The shock rise in UK interest rates last week has sent the pound jumping higher against the dollar and other currencies, a trend that may continue.
The pound has jumped in value against most major currencies
Sterling rose more than two cents to $1.91 on Friday, a 15-month high.
Analysts think that as investors pile into sterling, the pound could near the two-dollar mark in coming months.
They expect the Bank of England to raise rates even further from their current 4.75%, presenting a good yield for those buying into the pound.
Sterling has also risen against the euro and the yen, helped by the fact that UK interest rates are higher than those in Japan and the European Union.
Bad for exporters
A high value pound has mixed implications for UK businesses and consumers.
It makes UK exports more expensive on overseas markets, but it means companies buying raw materials in from abroad can get more for their money.
It also means that some imported items are cheaper in the shops, which is good news for consumers.
This can help keep a lid on the overall level of rising prices, known as inflation.
Traders expect interest rates to stop rising in the US
However a strong pound is bad for the UK trade deficit, which hit a higher than expected £6.8bn ($12.4bn) in May as the country imported much more than it exported.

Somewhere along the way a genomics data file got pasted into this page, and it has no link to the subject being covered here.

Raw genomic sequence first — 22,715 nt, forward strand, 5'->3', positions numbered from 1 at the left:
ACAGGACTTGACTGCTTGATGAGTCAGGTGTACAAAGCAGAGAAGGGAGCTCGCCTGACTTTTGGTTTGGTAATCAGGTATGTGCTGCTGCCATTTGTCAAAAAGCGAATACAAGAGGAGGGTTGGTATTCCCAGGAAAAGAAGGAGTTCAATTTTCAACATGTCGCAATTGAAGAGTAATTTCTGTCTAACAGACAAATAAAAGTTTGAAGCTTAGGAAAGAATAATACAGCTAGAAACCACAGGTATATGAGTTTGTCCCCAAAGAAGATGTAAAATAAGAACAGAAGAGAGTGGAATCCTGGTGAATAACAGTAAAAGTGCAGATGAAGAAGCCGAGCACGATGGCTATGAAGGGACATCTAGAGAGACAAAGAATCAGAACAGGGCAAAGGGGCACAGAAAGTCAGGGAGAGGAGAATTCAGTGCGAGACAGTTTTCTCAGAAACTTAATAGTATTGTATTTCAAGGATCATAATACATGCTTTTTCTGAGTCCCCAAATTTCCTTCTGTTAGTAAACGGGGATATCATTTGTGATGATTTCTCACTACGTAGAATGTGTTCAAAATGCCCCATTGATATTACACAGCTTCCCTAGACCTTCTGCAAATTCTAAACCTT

At the same time as the pound is becoming more attractive to currency traders, the dollar is losing its appeal - partly because the US Federal Reserve is expected to pause its cycle of raising interest rates.
The central bank's federal open market committee (FOMC) meets on Tuesday, to decide on whether to continue its series of 17 consecutive hikes, which have left the country's benchmark interest rate at 5.25%.
Currency traders have been switching their reserves out of the dollar in the belief that the Fed may hold steady, or if it does raise rates again, signal that it will stop there.
It is this divergence in monetary policy cycles - rates heading higher in the UK while looking set for a pause in the US - that economists believe will give the pound more upward momentum in the weeks ahead.
"We are revising our forecasts up, and do see the possibility of the pound hitting $2," said Simon Derrick, chief currency strategist at the Bank of New York.
A high value pound means foreign imports are cheaper
Sterling last reached the $2 mark in September 1992, just before the "Black Wednesday" crisis, when currency speculators forced the UK government to withdraw the pound from the European Exchange Rate Mechanism.
If the pound does pass the $2 mark, currency experts believe it will be a reflection of the dollar's weakness across the globe.
China has gigantic reserves of foreign currency, much of which is held in dollars.
"Since April there has been more and more comment from Chinese central bank officials about the composition of their reserves," said Mr Derrick.
"There is a definite feeling that they are uncomfortable with their weighting of dollars."
If the Chinese central bank starts selling noticeable amounts of its dollar reserves, it would weaken the dollar even more in the eyes of currency markets.
There are signs that other central banks are seeing sterling as a more attractive option, with the Bank of Italy announcing recently that it had slashed its dollar holdings and moved a quarter of its foreign reserves into the pound.